Exports from Argentina increased at an average annual rate of +3.9% from 2007 to 2018. At the same time, Saudi Arabia (+63.9%), Thailand (+39.3%), Peru (+30.3%), the U.S. (+11.2%), South Africa (+10.0%), the United Arab Emirates (+8.2%), Mexico (+7.6%), the Netherlands (+7.0%) and Italy (+2.3%) displayed positive paces of growth. Moreover, Saudi Arabia emerged as the fastest-growing exporter in the world, with a CAGR of +63.9% from 2007-2018. Brazil experienced a relatively flat trend pattern. By contrast, Spain (-2.3%) illustrated a downward trend over the same period. While the share of Argentina (+8.6 p.p.), Peru (+5.5 p.p.), the U.S. (+4.3 p.p.), Saudi Arabia (+4 p.p.), Mexico (+3.8 p.p.), the Netherlands (+3.6 p.p.), Thailand (+3.2 p.p.), South Africa (+3.1 p.p.) and the United Arab Emirates (+2.3 p.p.) increased significantly in terms of the global exports from 2007-2018, the share of Spain (-1.7 p.p.) displayed negative dynamics. The shares of the other countries remained relatively stable throughout the analyzed period.

In value terms, Argentina ($226M) remains the largest concentrated lemon and lime juice supplier worldwide, comprising 34% of global exports. The second position in the ranking was occupied by the Netherlands ($63M), with a 9.5% share of global exports. It was followed by Italy, with a 7.9% share.

In Argentina, exports of concentrated lemon and lime juice expanded at an average annual rate of +15.4% over the period from 2007-2018. In the other countries, the average annual rates were as follows: the Netherlands (+14.2% per year) and Italy (+7.9% per year).

Export Prices by Country

The average export price for concentrated lemon and lime juice stood at $2,439 per tonne in 2018, approximately mirroring the previous year. Over the period under review, the export price indicated prominent growth from 2007 to 2018: its price increased at an average annual rate of +5.5% over the last eleven years. The trend pattern, however, indicated some noticeable fluctuations being recorded throughout the analyzed period. Based on 2018 figures, export price for concentrated lemon and olime juice decreased by -12.9% against 2015 indices. The most prominent rate of growth was recorded in 2008 an increase of 35% year-to-year. The global export price peaked at $2,799 per tonne in 2015; however, from 2016 to 2018, export prices stood at a somewhat lower figure.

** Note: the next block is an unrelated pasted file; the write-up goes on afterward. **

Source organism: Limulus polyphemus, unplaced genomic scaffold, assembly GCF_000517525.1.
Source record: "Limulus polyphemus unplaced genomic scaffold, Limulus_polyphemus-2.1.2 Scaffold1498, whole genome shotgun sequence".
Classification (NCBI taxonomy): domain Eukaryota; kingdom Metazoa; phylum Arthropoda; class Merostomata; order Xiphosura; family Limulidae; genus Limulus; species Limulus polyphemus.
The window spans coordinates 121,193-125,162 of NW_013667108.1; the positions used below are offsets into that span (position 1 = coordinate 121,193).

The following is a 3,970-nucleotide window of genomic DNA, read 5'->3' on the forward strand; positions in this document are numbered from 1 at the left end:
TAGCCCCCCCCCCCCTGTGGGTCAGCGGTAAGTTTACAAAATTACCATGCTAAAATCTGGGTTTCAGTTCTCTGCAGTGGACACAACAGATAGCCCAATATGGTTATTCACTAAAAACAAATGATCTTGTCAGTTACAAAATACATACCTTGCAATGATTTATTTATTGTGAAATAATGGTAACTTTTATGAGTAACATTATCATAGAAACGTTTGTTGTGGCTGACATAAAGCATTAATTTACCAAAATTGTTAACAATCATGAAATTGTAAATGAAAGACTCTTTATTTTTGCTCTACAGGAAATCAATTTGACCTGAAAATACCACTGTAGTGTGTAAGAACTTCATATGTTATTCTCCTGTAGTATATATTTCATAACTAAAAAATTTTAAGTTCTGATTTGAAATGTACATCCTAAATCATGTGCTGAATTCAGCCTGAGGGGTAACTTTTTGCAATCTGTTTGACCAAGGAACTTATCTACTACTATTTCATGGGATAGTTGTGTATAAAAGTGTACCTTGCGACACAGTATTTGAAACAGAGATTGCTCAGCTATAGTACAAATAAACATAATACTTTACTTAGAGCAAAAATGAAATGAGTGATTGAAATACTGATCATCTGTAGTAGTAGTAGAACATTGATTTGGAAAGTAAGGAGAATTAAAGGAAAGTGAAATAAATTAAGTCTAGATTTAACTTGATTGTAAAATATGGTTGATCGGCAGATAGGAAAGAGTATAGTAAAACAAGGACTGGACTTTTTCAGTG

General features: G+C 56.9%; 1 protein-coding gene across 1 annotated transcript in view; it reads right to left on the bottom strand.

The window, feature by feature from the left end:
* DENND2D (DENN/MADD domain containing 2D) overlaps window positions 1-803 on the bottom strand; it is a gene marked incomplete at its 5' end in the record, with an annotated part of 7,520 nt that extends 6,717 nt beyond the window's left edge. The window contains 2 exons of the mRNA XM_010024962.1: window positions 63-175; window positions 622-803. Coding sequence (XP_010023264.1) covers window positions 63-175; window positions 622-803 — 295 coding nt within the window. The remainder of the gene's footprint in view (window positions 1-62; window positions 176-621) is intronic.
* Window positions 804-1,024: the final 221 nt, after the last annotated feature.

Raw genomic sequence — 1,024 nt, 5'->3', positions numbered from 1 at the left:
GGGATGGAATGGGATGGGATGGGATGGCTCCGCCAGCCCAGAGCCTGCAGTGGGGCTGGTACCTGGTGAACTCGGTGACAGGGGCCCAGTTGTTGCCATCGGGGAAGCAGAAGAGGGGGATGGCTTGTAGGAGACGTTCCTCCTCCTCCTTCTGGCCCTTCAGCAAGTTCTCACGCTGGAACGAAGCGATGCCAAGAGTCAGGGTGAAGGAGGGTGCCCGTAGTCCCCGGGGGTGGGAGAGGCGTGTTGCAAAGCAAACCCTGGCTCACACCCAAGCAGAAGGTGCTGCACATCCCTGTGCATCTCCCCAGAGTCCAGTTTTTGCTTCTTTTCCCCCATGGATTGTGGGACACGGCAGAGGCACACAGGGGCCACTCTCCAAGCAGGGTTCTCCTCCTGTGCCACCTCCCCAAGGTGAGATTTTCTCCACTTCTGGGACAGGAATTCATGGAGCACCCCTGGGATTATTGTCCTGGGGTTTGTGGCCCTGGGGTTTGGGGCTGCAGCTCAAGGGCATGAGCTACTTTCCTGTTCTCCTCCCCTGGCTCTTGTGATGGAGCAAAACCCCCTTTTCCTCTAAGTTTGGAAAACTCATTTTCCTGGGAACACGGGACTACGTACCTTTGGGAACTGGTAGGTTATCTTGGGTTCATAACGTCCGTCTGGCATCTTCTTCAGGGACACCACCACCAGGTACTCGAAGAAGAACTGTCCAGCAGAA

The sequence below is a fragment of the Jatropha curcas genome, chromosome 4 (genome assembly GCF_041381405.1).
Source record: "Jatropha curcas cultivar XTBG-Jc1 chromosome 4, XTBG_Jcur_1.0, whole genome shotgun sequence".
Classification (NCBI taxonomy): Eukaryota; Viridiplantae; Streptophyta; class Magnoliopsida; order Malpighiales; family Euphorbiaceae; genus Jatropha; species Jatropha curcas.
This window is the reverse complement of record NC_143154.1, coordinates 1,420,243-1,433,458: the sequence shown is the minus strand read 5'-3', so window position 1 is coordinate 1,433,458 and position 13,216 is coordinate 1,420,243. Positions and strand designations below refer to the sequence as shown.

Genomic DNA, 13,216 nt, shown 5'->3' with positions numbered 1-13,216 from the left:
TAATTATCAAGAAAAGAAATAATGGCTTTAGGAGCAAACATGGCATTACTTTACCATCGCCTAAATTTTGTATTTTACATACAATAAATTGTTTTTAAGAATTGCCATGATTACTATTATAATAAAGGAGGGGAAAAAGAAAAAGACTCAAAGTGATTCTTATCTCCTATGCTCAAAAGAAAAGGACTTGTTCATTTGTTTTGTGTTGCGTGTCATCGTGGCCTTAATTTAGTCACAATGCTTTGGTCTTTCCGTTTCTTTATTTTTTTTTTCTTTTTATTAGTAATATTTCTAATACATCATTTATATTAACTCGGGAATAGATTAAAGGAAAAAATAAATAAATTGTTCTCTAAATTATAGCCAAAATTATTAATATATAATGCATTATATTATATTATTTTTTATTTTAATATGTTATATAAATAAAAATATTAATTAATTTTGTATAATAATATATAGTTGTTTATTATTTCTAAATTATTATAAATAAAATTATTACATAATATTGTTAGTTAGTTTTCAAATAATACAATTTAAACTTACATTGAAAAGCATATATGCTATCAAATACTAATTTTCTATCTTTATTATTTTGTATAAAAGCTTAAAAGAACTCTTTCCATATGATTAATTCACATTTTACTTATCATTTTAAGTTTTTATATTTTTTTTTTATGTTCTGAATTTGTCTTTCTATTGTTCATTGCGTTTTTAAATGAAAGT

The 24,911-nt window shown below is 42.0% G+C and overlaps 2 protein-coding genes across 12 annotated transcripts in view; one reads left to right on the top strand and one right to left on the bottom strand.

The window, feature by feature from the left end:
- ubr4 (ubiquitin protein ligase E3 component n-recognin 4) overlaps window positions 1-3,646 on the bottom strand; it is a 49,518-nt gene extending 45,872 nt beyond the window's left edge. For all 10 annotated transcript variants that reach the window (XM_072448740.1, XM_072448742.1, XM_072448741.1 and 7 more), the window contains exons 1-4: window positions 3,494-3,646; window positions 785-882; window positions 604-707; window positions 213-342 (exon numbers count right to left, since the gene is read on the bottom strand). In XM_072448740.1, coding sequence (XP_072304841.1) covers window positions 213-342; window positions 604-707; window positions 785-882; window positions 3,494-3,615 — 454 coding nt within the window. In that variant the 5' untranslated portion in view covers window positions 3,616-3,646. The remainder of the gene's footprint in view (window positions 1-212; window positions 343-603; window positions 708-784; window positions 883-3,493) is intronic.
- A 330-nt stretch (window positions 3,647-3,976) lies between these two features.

There were significant differences in the average prices amongst the major exporting countries. In 2018, the country with the highest price was the Netherlands ($3,352 per tonne), while Peru ($675 per tonne) was amongst the lowest.

From 2007 to 2018, the most notable rate of growth in terms of prices was attained by Argentina, while the other global leaders experienced more modest paces of growth.

Imports 2007-2018

Global imports totaled 267K tonnes in 2018, going up by 3.7% against the previous year. Over the period under review, the total imports indicated remarkable growth from 2007 to 2018: its volume increased at an average annual rate of +4.4% over the last eleven-year period. The trend pattern, however, indicated some noticeable fluctuations being recorded throughout the analyzed period. Based on 2018 figures, imports of concentrated lemon and lime juice increased by +52.6% against 2012 indices. The most prominent rate of growth was recorded in 2008 with an increase of 23% year-to-year. Over the period under review, global imports of concentrated lemon and lime juice reached their peak figure in 2018 and are likely to continue its growth in the immediate term.

In value terms, imports of concentrated lemon and lime juice amounted to $640M (IndexBox estimates) in 2018. In general, the total imports indicated a remarkable expansion from 2007 to 2018: its value increased at an average annual rate of +4.4% over the last eleven-year period. The trend pattern, however, indicated some noticeable fluctuations being recorded throughout the analyzed period. Based on 2018 figures, imports of concentrated lemon and lime juice increased by +40.5% against 2013 indices. The growth pace was the most rapid in 2008 with an increase of 49% y-o-y. Over the period under review, global imports of concentrated lemon and lime juice reached their peak figure in 2018 and are expected to retain its growth in the near future.